- Latin synonym: Coronilla varia
- Name also: Purple Crown Vetch, Crownvetch, Crown-vetch
- Family: Pea Family – Fabaceae (Leguminosae)
- Growing form: Perennial herb.
- Height: 40–120 cm (15–50 in.). Stem limp–ascending, erect-branched, glabrous.
- Flower: Corolla zygomorphic, reddish, 10–15 mm (0.4–0.6 in.) long. Petals 5; the upstanding the ‘standard’, the lateral two the ‘wings’, the lower two united to form the ‘keel’, overall shape of corolla being butterfly-like. Standard pink, dark-veined, wings and keel white, tip of keel dark purple. Calyx 5-lobed. Stamens 10. A single carpel. Inflorescence in axils, long-stalked, spherical, 5–20-flowered umbel.
- Leaves: Alternate, short-stalked, stipulate. Blade pinnate, 5–10 pairs, with terminal leaflet. Leaflets elliptic, with entire margins.
- Fruit: 3–5 cm (1.2–2.0 in.) long, spreading, 4-edged, indehiscent, pod (legume) breaking but not constricted between seeds.
- Habitat: Sunny meadows and meadows, roadsides, dumps, gardens.
- Flowering time: July–August.
Crown vetch has been included among Finnish flora for a relatively short time. It used to be listed as a cultural alien just over the border in Karelia, but it has since made itself at home in southern Finland too. The species’ natural area of distribution is across Europe, North Africa and Asia. In the USA and Canada it is commonly used to counteract erosion, to improve the land and as an ornamental thanks to its nature as a deep-rooting, fast spreading plant that fixes its own nitrogen from the air. Unfortunately these same properties make it a fierce competitor which takes over land from other native plants. It has become a nuisance in many places and there have been attempts to eradicate it by digging it up by the roots, burning it and poisoning it. In Finland it is at least so far a relatively rare oddity in open and sunny sand and moraine environments. Crown vetch can also sometimes be seen in gardens, where it thrives in the thinnest, sun-baked soils, rewarding its carer with long-lasting pale reddish violet flowers.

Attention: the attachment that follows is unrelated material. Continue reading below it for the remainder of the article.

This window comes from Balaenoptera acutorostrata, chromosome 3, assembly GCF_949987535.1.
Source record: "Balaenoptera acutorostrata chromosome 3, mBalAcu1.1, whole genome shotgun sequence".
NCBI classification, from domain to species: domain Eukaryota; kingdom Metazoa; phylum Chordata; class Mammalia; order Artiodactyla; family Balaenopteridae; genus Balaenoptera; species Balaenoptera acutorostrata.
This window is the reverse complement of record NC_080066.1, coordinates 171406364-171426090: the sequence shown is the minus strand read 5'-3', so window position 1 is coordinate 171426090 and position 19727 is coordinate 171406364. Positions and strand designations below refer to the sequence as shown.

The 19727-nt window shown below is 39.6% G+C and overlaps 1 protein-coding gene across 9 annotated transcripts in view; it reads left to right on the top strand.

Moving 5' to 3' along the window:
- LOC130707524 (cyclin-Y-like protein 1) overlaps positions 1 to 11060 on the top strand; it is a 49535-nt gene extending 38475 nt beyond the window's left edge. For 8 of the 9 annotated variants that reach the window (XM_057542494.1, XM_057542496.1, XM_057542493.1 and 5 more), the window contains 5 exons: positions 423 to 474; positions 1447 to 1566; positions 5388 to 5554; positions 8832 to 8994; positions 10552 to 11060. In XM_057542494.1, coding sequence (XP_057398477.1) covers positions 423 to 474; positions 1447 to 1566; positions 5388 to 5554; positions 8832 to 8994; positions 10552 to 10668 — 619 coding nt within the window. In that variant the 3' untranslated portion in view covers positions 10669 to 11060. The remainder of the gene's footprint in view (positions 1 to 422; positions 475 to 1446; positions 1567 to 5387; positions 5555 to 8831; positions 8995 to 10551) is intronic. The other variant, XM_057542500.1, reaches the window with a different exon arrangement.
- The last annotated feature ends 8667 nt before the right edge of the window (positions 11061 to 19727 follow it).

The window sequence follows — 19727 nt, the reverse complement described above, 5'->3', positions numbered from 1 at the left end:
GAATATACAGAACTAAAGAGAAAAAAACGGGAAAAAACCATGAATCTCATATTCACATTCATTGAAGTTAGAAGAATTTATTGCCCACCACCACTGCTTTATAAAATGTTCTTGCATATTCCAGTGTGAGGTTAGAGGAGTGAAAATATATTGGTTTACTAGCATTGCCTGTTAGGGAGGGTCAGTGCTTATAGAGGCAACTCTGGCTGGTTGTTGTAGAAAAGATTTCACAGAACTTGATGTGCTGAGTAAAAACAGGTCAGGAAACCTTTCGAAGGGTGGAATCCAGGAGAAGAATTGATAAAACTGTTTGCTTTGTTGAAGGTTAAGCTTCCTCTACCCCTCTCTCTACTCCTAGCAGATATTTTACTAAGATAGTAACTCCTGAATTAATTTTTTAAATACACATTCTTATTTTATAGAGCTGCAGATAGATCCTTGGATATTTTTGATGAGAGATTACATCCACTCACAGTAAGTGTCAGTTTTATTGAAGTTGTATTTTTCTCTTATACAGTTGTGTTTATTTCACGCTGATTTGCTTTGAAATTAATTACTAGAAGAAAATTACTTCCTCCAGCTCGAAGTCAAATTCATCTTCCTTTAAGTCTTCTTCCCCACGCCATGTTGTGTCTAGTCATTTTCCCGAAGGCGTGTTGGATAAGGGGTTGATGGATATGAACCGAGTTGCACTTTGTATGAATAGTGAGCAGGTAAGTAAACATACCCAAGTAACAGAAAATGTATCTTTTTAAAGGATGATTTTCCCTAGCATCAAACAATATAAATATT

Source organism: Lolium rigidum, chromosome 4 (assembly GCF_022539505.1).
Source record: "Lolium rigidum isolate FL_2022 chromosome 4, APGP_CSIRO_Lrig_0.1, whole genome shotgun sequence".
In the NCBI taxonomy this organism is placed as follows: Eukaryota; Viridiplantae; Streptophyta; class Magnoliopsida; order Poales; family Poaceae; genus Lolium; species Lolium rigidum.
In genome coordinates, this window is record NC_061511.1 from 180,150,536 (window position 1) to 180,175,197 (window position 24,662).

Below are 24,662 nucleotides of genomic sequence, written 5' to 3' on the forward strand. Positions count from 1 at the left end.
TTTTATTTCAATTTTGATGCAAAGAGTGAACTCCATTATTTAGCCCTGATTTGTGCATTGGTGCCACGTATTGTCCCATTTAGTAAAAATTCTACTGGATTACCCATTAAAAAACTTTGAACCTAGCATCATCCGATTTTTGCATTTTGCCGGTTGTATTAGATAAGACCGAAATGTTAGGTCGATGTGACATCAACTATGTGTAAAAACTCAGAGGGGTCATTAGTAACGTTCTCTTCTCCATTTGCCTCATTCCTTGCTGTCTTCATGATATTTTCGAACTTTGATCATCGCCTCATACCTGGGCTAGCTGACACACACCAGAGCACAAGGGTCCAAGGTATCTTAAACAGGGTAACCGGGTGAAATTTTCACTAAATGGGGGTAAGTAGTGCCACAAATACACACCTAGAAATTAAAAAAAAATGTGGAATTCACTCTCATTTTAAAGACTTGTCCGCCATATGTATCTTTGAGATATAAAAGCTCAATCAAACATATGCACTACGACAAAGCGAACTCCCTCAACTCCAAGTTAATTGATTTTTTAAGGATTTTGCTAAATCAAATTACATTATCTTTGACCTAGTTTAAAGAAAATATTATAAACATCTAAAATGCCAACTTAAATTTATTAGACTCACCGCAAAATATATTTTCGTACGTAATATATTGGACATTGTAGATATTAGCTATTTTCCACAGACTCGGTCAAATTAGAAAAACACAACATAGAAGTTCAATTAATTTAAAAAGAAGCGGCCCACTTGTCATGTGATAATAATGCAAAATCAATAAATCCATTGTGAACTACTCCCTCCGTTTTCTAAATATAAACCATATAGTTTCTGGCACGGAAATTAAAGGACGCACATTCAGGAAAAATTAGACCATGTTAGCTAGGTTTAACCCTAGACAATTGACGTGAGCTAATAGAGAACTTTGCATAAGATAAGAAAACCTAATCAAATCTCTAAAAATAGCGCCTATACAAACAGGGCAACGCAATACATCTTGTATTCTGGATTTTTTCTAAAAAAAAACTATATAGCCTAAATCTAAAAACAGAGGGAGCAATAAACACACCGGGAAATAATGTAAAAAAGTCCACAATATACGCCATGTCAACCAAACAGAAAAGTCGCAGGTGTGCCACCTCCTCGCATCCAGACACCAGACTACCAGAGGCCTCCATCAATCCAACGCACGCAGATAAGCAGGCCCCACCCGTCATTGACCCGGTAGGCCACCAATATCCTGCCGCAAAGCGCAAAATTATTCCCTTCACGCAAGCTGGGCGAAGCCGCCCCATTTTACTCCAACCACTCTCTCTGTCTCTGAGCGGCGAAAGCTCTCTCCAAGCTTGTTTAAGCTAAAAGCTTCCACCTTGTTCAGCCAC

Crown vetch’s pollination biology is unique: the stamens’ anthers open early and pollen becomes packed into the tip of the keel, from where it is prevented from flowing backwards by thickly-downed filaments. When a large insect lands on the keel and wings they bend downwards, but the androecium-tube resists movement and pushes the pollen plug upwards, just like toothpaste from a tube, against the back of the insect. When the insect then visits another flower slightly later, whose pistil is extended in anticipation, the part that has the sticky pollen on it touches the tip of the pistil, the stigma.
NOT TRANSLATED YET. Name also Serradella. Meillä satunnainen peltolinnunjalka muistuttaa jonkin verran kirjonivelvirnaa. Lehdykkäpareja on paljon ja lehdet ovat päätölehdykällisiä. Kukat molemmilla ovat yleensä vaaleanpunaisia ja kukinnot pallomaisia sarjoja, peltolinnunjalalla kukkia on kuitenkin vähemmän (2–5). Hedelmävaiheessa eron huomaa parhaiten: peltolinnunjalan palko on papujen välistä kuroutunut (papujen lukumäärä on helposti luettavissa), kirjonivelvirnan palko on kypsänäkin sileä ja 4-särmäinen.